Yuval Krausz
Yuval Krausz

A recent visit to my Israel

Please don’t be angry. There is anger enough to go around for many generations yet to come. What is needed is not anger but change, and that change can and will come with grassroots action and community organization.

There are beautiful playgrounds in Be’er Sheva. My wife and I traveled there from Zichron Ya’akov to be with my daughter, her husband, our granddaughter and our brand new baby grandson. It was a beautiful day. My daughter had just moved to a new neighborhood in Be’er Sheva, and a relatively new apartment.  I was very much impressed by the beauty of the buildings, the design of the neighborhood and in general the growth of Be’er Sheva.

I remember Be’er Sheva as a small and forsaken little town. I remember that the main attraction was the weekly flea market and the adjacent Bedouin market.

Things have certainly changed. Two of my three daughters attended Ben Gurion University and both graduated with Bachelor’s degrees.  One of my daughters went on to earn a Master’s degree there.

So I am totally impressed with Be’er Sheva, and on another trip there I even took a detour.  The Waze App warned of congestion and serious delays on Highway 6 south of Kiryat Gat.  We took a detour through Adurayim.  I was amazed at the great number of vineyards in the area.

The road took us along the back entrances to Shomriyah and then on towards the back entrance to Be’er Sheva.

On our first trip we arrived early enough to take our granddaughter to the nearby playground.  My daughter, my granddaughter and I walked a short distance to a new playground.  It was around ten thirty in the morning.  It was beginning to get warm.  There was no shade over the entire playground.  The see-saw and the other “rides” were getting too hot for my granddaughter to enjoy.  There was no shade!

We returned to my daughter’s apartment and along the way we discussed the issue of there being no shade on any of the playgrounds in many, if not all of the playgrounds in Be’er Sheva. I told my daughter that near our apartment in Zichron Ya’akov, all of the playgrounds were covered with sturdy shade construction. No matter the time of day, the children could play outside to their heart’s content. They were shaded from the hot summer sun.

There was something else that struck me. Years ago, during the late ’70s, all through the ’80s and early ’90s I was a professional. I drove a huge rig. I had worked my way up through a series of trucks from an old Scania Vabis stake truck, to a Mack R600, which we converted to a “RAM-SA”, among the first in Israel. I operated a twin front steering axle MAN, added a trailer and finally I operated a Volvo twin front steering axle hauling the same trailer. I travelled the length of Israel. I travelled night and day. The roads were narrower, often simple two-lane “highways” with one lane going, the other coming.

And yet, there was a common courtesy. Bus drivers would wave at other bus drivers. RAM-SA operators would acknowledge others in similar fashion. If a driver ran into a problem on the highway another would soon stop to at least ask if a helping hand could be extended.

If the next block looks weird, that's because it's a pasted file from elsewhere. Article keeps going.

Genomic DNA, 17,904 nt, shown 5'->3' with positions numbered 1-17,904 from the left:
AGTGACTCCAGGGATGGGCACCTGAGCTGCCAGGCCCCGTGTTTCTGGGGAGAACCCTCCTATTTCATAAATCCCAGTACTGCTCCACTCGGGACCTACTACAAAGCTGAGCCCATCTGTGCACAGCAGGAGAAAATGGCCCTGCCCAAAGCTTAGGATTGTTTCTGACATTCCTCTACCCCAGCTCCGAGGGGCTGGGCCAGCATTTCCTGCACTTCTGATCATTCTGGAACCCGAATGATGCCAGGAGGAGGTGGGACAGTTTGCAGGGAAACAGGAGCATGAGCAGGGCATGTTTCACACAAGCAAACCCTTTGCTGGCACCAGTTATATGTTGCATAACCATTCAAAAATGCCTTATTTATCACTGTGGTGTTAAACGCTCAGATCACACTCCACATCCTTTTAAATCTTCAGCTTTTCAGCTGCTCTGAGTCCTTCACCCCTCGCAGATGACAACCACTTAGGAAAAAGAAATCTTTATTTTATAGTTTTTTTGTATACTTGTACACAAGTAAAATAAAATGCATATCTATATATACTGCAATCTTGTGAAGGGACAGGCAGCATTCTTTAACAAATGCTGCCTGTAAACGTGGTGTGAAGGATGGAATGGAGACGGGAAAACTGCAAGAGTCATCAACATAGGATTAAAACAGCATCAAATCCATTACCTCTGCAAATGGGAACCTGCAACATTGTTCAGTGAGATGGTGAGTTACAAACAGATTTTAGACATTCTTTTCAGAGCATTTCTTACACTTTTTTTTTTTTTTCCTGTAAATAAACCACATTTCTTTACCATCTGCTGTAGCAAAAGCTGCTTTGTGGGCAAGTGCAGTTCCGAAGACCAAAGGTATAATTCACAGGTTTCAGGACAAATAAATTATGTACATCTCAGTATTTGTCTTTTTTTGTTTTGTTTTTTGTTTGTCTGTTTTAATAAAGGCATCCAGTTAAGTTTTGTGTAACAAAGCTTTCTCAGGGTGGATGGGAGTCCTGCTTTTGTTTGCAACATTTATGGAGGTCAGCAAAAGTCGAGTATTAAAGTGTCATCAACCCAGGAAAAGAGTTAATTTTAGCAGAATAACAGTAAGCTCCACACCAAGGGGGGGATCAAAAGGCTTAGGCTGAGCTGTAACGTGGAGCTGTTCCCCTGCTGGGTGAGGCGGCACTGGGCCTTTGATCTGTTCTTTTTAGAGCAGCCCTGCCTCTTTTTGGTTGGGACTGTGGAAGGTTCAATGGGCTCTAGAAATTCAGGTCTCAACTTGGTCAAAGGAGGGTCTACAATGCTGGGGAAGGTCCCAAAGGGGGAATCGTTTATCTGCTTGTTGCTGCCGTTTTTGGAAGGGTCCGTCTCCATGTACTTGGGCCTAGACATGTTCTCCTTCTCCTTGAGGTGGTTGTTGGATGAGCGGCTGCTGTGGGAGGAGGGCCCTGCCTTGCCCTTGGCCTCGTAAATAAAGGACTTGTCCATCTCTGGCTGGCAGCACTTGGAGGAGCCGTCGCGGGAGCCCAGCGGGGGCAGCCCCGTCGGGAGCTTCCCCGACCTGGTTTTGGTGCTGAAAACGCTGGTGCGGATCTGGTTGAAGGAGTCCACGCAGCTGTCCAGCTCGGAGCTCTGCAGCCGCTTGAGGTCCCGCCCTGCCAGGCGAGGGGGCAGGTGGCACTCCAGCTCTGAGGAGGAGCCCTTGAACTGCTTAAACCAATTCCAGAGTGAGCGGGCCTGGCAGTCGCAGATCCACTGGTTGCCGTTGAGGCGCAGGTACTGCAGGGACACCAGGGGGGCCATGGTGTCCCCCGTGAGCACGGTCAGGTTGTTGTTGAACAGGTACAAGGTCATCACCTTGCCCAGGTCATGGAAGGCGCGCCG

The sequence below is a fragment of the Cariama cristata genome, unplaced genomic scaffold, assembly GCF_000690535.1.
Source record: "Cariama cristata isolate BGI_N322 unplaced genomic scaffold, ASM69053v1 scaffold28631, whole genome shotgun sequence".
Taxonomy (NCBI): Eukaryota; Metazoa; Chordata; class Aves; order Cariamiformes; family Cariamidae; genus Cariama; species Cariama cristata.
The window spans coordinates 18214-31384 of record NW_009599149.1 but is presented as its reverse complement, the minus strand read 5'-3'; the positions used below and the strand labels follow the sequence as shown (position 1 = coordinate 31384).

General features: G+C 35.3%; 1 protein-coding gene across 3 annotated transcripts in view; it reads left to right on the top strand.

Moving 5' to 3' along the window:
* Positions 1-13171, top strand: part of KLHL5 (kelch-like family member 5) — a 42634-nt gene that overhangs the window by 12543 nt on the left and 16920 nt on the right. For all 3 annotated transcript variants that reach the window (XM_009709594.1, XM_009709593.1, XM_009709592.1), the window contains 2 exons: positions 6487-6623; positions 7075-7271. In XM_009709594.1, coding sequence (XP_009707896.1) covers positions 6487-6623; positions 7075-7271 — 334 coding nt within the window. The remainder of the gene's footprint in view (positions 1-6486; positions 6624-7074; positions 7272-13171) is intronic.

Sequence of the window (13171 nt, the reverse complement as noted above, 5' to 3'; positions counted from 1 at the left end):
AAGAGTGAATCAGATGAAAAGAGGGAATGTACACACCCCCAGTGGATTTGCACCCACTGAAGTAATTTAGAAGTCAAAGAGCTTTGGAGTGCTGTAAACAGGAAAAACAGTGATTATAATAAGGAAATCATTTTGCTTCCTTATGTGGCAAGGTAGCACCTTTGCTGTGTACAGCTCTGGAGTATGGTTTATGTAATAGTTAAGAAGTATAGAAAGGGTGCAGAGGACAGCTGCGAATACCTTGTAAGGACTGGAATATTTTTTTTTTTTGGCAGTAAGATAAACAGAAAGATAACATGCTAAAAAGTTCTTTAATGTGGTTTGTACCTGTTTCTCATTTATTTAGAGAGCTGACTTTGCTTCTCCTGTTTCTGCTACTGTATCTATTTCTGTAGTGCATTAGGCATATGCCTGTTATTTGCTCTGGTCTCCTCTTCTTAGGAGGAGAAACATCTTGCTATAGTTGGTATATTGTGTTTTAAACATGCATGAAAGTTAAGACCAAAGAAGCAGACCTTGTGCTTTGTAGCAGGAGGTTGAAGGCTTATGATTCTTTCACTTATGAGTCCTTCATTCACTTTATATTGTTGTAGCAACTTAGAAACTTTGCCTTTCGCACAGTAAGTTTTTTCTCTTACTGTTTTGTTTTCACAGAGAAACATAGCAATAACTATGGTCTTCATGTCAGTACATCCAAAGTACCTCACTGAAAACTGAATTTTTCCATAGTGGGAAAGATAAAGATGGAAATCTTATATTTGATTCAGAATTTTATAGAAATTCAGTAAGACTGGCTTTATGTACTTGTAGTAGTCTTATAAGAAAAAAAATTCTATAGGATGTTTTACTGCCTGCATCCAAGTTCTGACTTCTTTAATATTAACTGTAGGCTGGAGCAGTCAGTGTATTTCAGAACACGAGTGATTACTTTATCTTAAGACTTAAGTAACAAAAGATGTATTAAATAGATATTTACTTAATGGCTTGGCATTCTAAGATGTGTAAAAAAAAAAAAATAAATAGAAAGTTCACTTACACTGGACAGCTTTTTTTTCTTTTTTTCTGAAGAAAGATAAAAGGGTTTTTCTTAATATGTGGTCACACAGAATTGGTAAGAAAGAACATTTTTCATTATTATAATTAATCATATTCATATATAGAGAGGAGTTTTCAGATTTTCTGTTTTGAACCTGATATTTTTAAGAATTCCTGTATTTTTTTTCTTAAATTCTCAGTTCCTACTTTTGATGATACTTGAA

Over the years I saw a steady deterioration of that culture of driver courtesy.  Steadily and sadly it became a culture of disrespect.  Drivers would cut others off.  Merging traffic became a dangerous and useless display of “machoism”.  Common courtesy went out the window.

I heard that statistically there were hundreds of traffic accidents in Israel, daily.  The terrible tragedy of some two thousand traffic deaths yearly seemed to have little if any effect on the general population let alone the government and its Ministry of Transportation.  Law enforcement was barely visible on this most recent trip of mine.

I realize the problem of too many vehicles and not enough road.  I question the driver education system however.  Would it not be prudent to create a nationwide driver education program that would be mandatory for all, regardless of having or not having (yet) a valid driver’s license?  Would it not be prudent to mandate that everyone driving attend these programs every year or face stiff monetary penalties?  Would it not be prudent to require anyone receiving a driver’s license to train in all weather conditions and all driving conditions using simulators similar to those used to train pilots?

On this recent visit to my Israel, the Israel I love and care about, my wife and I were almost involved in several potentially bad traffic accidents.  On our last visit, some seven months ago, and the same thing:  we were almost involved in several potentially bad traffic accidents.  Lack of courtesy, rage, and an attitude of “this road is mine, and mine alone” were common in the attitude of the drivers we encountered.

Driving is a privilege. Common courtesy and learning to share public roads must be taught.  Those who do not learn these important skills cannot be allowed to put everyone else at risk.

About the Author
Born in Israel, Yuval emigrated as a baby to Austria and then Canada. He returned to live in Israel in '71 until '91. His military service was in Golani Brigade's 13th Battalion (including Yom Kippur War) with reserve duty as a tank commander and later a liaison officer in the IDF Liaison Unit. He now resides in Pennsylvania, USA.